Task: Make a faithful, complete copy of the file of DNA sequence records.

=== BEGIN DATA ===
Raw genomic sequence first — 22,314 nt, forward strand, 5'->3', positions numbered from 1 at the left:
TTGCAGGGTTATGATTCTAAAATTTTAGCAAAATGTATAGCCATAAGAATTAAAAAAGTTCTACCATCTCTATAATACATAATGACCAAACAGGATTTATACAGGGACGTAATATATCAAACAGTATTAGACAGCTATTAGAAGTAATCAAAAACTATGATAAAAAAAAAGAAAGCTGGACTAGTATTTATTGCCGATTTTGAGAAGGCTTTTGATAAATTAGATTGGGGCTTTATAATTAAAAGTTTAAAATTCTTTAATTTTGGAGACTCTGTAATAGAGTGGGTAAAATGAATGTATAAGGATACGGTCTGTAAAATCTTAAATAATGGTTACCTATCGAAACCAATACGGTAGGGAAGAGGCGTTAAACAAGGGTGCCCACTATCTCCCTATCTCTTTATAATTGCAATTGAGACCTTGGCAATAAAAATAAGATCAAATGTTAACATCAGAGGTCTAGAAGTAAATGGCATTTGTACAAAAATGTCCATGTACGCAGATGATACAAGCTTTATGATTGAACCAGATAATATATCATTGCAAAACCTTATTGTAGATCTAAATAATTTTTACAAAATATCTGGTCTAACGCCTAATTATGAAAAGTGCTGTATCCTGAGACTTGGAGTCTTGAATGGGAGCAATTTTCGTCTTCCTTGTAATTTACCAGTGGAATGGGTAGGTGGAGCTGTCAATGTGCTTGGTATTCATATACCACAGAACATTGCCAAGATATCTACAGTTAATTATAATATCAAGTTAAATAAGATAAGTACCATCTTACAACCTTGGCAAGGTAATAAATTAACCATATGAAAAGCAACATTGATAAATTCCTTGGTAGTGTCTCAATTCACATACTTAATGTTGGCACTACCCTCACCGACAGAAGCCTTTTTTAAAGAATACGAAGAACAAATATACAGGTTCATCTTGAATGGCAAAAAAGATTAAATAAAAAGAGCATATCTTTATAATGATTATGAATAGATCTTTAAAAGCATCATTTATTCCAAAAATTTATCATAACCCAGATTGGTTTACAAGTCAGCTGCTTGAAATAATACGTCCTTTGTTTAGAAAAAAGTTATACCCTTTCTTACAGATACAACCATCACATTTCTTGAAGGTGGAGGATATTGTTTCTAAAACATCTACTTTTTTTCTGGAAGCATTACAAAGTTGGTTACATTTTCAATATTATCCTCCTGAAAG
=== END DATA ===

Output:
Raw genomic sequence first — 22,314 nt, forward strand, 5'->3', positions numbered from 1 at the left:
TTGCAGGGTTATGATTCTAAAATTTTAGCAAAATGTATAGCCATAAGAATTAAAAAAGTTCTACCATCTCTATAATACATAATGACCAAACAGGATTTATACAGGGACGTAATATATCAAACAGTATTAGACAGCTATTAGAAGTAATCAAAAACTATGATAAAAAAAAAGAAAGCTGGACTAGTATTTATTGCCGATTTTGAGAAGGCTTTTGATAAATTAGATTGGGGCTTTATAATTAAAAGTTTAAAATTCTTTAATTTTGGAGACTCTGTAATAGAGTGGGTAAAATGAATGTATAAGGATACGGTCTGTAAAATCTTAAATAATGGTTACCTATCGAAACCAATACGGTAGGGAAGAGGCGTTAAACAAGGGTGCCCACTATCTCCCTATCTCTTTATAATTGCAATTGAGACCTTGGCAATAAAAATAAGATCAAATGTTAACATCAGAGGTCTAGAAGTAAATGGCATTTGTACAAAAATGTCCATGTACGCAGATGATACAAGCTTTATGATTGAACCAGATAATATATCATTGCAAAACCTTATTGTAGATCTAAATAATTTTTACAAAATATCTGGTCTAACGCCTAATTATGAAAAGTGCTGTATCCTGAGACTTGGAGTCTTGAATGGGAGCAATTTTCGTCTTCCTTGTAATTTACCAGTGGAATGGGTAGGTGGAGCTGTCAATGTGCTTGGTATTCATATACCACAGAACATTGCCAAGATATCTACAGTTAATTATAATATCAAGTTAAATAAGATAAGTACCATCTTACAACCTTGGCAAGGTAATAAATTAACCATATGAAAAGCAACATTGATAAATTCCTTGGTAGTGTCTCAATTCACATACTTAATGTTGGCACTACCCTCACCGACAGAAGCCTTTTTTAAAGAATACGAAGAACAAATATACAGGTTCATCTTGAATGGCAAAAAAGATTAAATAAAAAGAGCATATCTTTATAATGATTATGAATAGATCTTTAAAAGCATCATTTATTCCAAAAATTTATCATAACCCAGATTGGTTTACAAGTCAGCTGCTTGAAATAATACGTCCTTTGTTTAGAAAAAAGTTATACCCTTTCTTACAGATACAACCATCACATTTCTTGAAGGTGGAGGATATTGTTTCTAAAACATCTACTTTTTTTCTGGAAGCATTACAAAGTTGGTTACATTTTCAATATTATCCTCCTGAAAG